JLABS @ Toronto Debuts in the MaRS Discovery District
Did you like reading this story? Click the heart to show your love.
A Message from Chairman and CEO Alex Gorsky About the Emergency Use Authorization of Johnson & Johnson's Janssen COVID-19 VaccineDid you like reading this message? Click the heart to show your love.
Johnson & Johnson Chairman and CEO Appears at the White House to Discuss the Company's Collaboration with Merck and Future Vaccine ProductionDid you like reading this story? Click the heart to show your love.
The launch of JLABS @ Toronto on May 11 marks Johnson & Johnson Innovation’s first JLABS site outside of the United States. Located within Toronto’s bustling MaRS Discovery District, one of the world’s largest urban innovation hubs, JLABS @ Toronto will serve as an incubator for emerging entrepreneurs across a range of healthcare specialties.
The 40,000-square-foot facility will support start-ups with cutting-edge modular and scalable lab space, state-of-the-art equipment, programs and access to potential investment partners as they work to build successful early-stage companies. It also features the JLABS device and digital prototype lab, providing entrepreneurs with access to highly specialized tools and skills-building programs to design and develop smart health technologies.
JLABS @ Toronto joins a network of life science facilities in San Diego, San Francisco, Boston and Houston that are home to more than 100 early-stage companies advancing bio/pharmaceutical, medical device, consumer and digital health programs.
To find out more about the immense potential of JLABS @ Toronto, we sat down with Johnson & Johnson Innovation team member, Vice President, Medical Devices, a former Toronto resident who will help mentor up-and-coming startups at the facility.
What is the scientific scene like in Toronto? It’s a city that may not come to mind for many as an innovation hub.
Yes, I think a lot of people fail to recognize just how robust of an ecosystem around innovation there is in Canada—particularly in Toronto, which is a massive city with a strong culture of discovery driven in large part by the University of Toronto and several key hospitals. You can just feel the energy, creativity and intelligence there.
How does JLABS @ Toronto fit into the existing ecosystem?
What’s missing in Toronto is support for a culture of entrepreneurship, which, in general, isn’t pervasive in Canada. There are so many great ideas, but what’s lacking is a funding-and-development infrastructure—a path to commercialization.
If you have a cool idea in Silicon Valley, you’ll encounter no shortage of investors who can help push that idea forward. But Canada doesn’t have that infrastructure, and many would-be entrepreneurs struggle with how to transform their ideas into real products.
The Canadian government plays a much larger role in its country’s healthcare industry than the U.S. government does. How does this shape innovation and impact potential products to emerge from JLABS @ Toronto?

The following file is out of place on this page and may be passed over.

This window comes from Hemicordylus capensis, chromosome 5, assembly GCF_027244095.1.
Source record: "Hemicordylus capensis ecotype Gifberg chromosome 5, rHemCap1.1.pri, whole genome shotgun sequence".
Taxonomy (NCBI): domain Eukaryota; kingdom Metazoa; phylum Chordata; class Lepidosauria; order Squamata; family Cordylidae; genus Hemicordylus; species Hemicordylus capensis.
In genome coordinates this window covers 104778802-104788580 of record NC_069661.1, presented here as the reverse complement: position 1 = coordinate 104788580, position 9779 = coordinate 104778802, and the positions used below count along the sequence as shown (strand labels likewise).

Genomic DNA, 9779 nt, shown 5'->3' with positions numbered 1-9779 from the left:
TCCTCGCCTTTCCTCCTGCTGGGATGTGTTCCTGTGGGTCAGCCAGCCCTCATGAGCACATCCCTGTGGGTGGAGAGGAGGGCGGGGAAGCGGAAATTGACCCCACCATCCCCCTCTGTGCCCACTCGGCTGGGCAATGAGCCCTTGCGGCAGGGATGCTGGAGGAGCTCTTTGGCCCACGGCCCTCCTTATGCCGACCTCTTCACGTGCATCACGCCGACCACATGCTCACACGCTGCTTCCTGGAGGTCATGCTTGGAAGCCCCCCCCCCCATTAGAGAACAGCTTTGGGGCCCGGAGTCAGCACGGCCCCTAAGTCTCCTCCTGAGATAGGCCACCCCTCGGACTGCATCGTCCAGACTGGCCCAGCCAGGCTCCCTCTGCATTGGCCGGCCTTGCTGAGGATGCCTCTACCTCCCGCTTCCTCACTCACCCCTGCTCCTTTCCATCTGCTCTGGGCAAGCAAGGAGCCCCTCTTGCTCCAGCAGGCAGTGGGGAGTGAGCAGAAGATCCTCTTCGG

The government at the local, regional and federal levels has been very supportive of JLABS @ Toronto and its potential to bring forth new breakthroughs for patients. The JLABS no-strings-attached model is especially conducive to the Canadian sensibility; with a government-influenced system, there’s much more scrutiny over what types of transactions and agreements the government enters into. JLABS isn’t a transactional model, and that makes it easy for Canadians to embrace.
How will entrepreneurs who are part of the JLABS @ Toronto community benefit from having access to Johnson & Johnson’s global resources?
Because Canada is a single-payer system, cost and quality have always been top of mind for healthcare companies in the country. The market there demands it. However, Canadian entrepreneurs really need to understand how to sell globally. It’s a new journey for them, and one that Johnson & Johnson knows very well.
The connection will also help jumpstart the funding environment for these entrepreneurs—I predict that money is going to be attracted to the efforts underway at JLABS @ Toronto in ways that we haven’t seen in the past.
Finally, we bring a level of expertise from the R&D side to help these innovators develop really useful products that will impact doctors, patients and hospitals.
You left Canada to pursue entrepreneurial healthcare opportunities in the U.S. Do you think people like you may choose to remain in Canada with an enhanced infrastructure to support innovation?
I have absolutely no doubt that more entrepreneurs will remain in Toronto and Canada. The country is going to undergo a major transformation to become an innovation industry, and as a result, we are going to see more innovative healthcare products coming out of Canada. It’s exciting that JLABS is sparking this growth.